Buenos Aires, the capital of Argentina, is a city of contrasts. In guidebooks it’s referred to as “the Paris of South America,” and plenty of first time visitors, strolling through the city’s wealthier neighborhoods, where the avenues are lined with lavish historic buildings and European style cafés, would be inclined to agree with this description.
But the south side of the city tells a different story. For locals, everything south of Rivadavia is considered sketchy. The biggest trouble spots are considered to be the neighborhoods along the Riachuelo (a small, polluted creek that forms the city’s southern border), which are home to many of the city’s villas: informally constructed poor enclaves, where basic services like water and electricity are hard to come by, crime abounds, and life is only slightly better than living on the street.
Despite these dire conditions, the demand for these villas is increasing. And starting last month, Buenos Aires residents were given a biting reminder of this fact when residents of an already crowded villa in the Villa Lugano neighborhood occupied part of a public park, the Parque Indoamericano (which literally means “Indian-American Park”), adjacent to the community.
The occupation began at the end of February 2014, on a roughly thirteen hectare section of the much larger park, near the intersection of General Fernandez de la Cruz Avenue and Pola Street. Occupants first began to live on the land in tents; after a few weeks, they began installing basic drainage fixtures and other amenities. They also named their settlement after a local hero: Pope Francis.
At the end of March, the Buenos Aires city courts ordered the settlement to be vacated. Nevertheless, the occupants persisted, taking advantage of the fact that the eviction order was left open ended. The occupants are currently challenging this eviction, and have found allies both in the city legislature and in the architecture department of the University of Buenos Aires, where a team of architects has drafted a plan for conventional residences to be built on the site.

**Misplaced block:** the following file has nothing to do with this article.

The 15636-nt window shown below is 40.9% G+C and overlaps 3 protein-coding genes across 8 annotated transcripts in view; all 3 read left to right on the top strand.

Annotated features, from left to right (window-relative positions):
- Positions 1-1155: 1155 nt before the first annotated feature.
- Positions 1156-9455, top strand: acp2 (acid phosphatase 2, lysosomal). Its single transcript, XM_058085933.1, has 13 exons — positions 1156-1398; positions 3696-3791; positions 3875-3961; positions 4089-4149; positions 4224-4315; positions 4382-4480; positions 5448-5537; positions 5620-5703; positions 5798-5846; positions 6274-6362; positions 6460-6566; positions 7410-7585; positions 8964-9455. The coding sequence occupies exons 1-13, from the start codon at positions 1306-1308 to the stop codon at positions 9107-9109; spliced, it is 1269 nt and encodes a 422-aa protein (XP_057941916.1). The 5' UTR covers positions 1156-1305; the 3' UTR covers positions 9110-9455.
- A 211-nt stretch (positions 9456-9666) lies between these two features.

Skeptics of the occupation, and similar occupations that have come before, point to the problematic precedent that it sets. Occupations may be the only hope for people in dire living situations, but it’s still illegal and may create the dangerous perception that all land at public parks is “up for grabs.” However, considering the vast number of people with no housing living next to essentially unused park land, it’s certainly possible that using that land for housing is more advantageous for the greater good. Whether breaking the law to convert the land is justified or not is the subject of heated debate, but it must be kept in mind that occupants don’t have a lot of options. As one stated in a report by news site InfoBAE, “We don’t need a housing solution by the end of the year. We need it now.”
The occupations may be somewhat functional as a stopgap solution, but is there a way to fix the underlying issues that caused it? The problem these informal dwellers face is made considerably worse by structural housing shortages. There are no easy solutions to this issue, but one potential long-term fix may be found with the plans of the group Habitar. One of its key organizers, Raúl Fernandez Wagner, recently stated in an article in the Página 12 newspaper that in the city of Buenos Aires, 24.91% of housing units are unoccupied. His group seeks to create a legal framework that views housing as a right, by both increasing the supply and rethinking how it is considered as “property.” The group was founded in 2010, and has made some noteworthy gains during its existence. But as the occupation proves, they still have a long way to go.
Needless to say, creating a long term housing solution is a long process that will be difficult to accomplish. And in all likelihood, occupations such as the one in Villa Lugano will continue for the foreseeable future.
What about the long term? Will plans, like Habitar, help to make housing more accessible for Buenos Aires residents from all walks of life?
Credits: Images by Drew Reed and linked to sources. Data linked to sources.